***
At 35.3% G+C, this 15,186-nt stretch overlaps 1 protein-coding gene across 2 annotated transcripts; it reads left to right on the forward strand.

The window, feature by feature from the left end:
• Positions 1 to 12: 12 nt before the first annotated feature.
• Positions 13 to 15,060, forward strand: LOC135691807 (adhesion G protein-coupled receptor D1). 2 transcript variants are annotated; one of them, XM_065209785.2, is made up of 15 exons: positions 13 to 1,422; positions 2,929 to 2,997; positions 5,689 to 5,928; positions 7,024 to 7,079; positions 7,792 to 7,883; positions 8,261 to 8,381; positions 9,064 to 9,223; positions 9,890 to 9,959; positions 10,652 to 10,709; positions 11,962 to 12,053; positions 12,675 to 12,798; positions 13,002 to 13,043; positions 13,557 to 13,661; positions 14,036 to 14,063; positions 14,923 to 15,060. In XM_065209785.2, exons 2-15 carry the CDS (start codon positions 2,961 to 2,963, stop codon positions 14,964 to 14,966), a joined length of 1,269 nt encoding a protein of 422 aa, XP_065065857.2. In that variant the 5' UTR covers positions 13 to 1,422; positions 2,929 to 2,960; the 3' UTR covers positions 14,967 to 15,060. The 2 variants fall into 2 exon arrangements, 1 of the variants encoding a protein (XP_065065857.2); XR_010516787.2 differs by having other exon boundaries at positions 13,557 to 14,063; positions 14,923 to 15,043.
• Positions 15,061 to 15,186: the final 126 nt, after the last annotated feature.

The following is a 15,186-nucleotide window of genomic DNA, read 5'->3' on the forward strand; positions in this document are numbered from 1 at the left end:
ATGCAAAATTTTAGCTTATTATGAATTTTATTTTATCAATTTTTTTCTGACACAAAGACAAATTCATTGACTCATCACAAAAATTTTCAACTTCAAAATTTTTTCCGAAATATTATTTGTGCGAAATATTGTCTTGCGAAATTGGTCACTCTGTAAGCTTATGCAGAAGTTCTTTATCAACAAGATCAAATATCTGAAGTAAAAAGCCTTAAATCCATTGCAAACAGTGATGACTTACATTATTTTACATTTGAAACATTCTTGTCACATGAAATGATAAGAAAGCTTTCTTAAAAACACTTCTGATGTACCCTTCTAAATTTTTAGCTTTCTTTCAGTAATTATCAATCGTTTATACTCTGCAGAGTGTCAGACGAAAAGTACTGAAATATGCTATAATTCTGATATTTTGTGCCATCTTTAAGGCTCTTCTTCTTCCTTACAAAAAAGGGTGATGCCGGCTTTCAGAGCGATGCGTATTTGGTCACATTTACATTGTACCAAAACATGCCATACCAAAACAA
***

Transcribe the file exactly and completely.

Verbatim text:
At 35.3% G+C, this 15,186-nt stretch overlaps 1 protein-coding gene across 2 annotated transcripts; it reads left to right on the forward strand.

The window, feature by feature from the left end:
• Positions 1 to 12: 12 nt before the first annotated feature.
• Positions 13 to 15,060, forward strand: LOC135691807 (adhesion G protein-coupled receptor D1). 2 transcript variants are annotated; one of them, XM_065209785.2, is made up of 15 exons: positions 13 to 1,422; positions 2,929 to 2,997; positions 5,689 to 5,928; positions 7,024 to 7,079; positions 7,792 to 7,883; positions 8,261 to 8,381; positions 9,064 to 9,223; positions 9,890 to 9,959; positions 10,652 to 10,709; positions 11,962 to 12,053; positions 12,675 to 12,798; positions 13,002 to 13,043; positions 13,557 to 13,661; positions 14,036 to 14,063; positions 14,923 to 15,060. In XM_065209785.2, exons 2-15 carry the CDS (start codon positions 2,961 to 2,963, stop codon positions 14,964 to 14,966), a joined length of 1,269 nt encoding a protein of 422 aa, XP_065065857.2. In that variant the 5' UTR covers positions 13 to 1,422; positions 2,929 to 2,960; the 3' UTR covers positions 14,967 to 15,060. The 2 variants fall into 2 exon arrangements, 1 of the variants encoding a protein (XP_065065857.2); XR_010516787.2 differs by having other exon boundaries at positions 13,557 to 14,063; positions 14,923 to 15,043.
• Positions 15,061 to 15,186: the final 126 nt, after the last annotated feature.

The following is a 15,186-nucleotide window of genomic DNA, read 5'->3' on the forward strand; positions in this document are numbered from 1 at the left end:
ATGCAAAATTTTAGCTTATTATGAATTTTATTTTATCAATTTTTTTCTGACACAAAGACAAATTCATTGACTCATCACAAAAATTTTCAACTTCAAAATTTTTTCCGAAATATTATTTGTGCGAAATATTGTCTTGCGAAATTGGTCACTCTGTAAGCTTATGCAGAAGTTCTTTATCAACAAGATCAAATATCTGAAGTAAAAAGCCTTAAATCCATTGCAAACAGTGATGACTTACATTATTTTACATTTGAAACATTCTTGTCACATGAAATGATAAGAAAGCTTTCTTAAAAACACTTCTGATGTACCCTTCTAAATTTTTAGCTTTCTTTCAGTAATTATCAATCGTTTATACTCTGCAGAGTGTCAGACGAAAAGTACTGAAATATGCTATAATTCTGATATTTTGTGCCATCTTTAAGGCTCTTCTTCTTCCTTACAAAAAAGGGTGATGCCGGCTTTCAGAGCGATGCGTATTTGGTCACATTTACATTGTACCAAAACATGCCATACCAAAACAA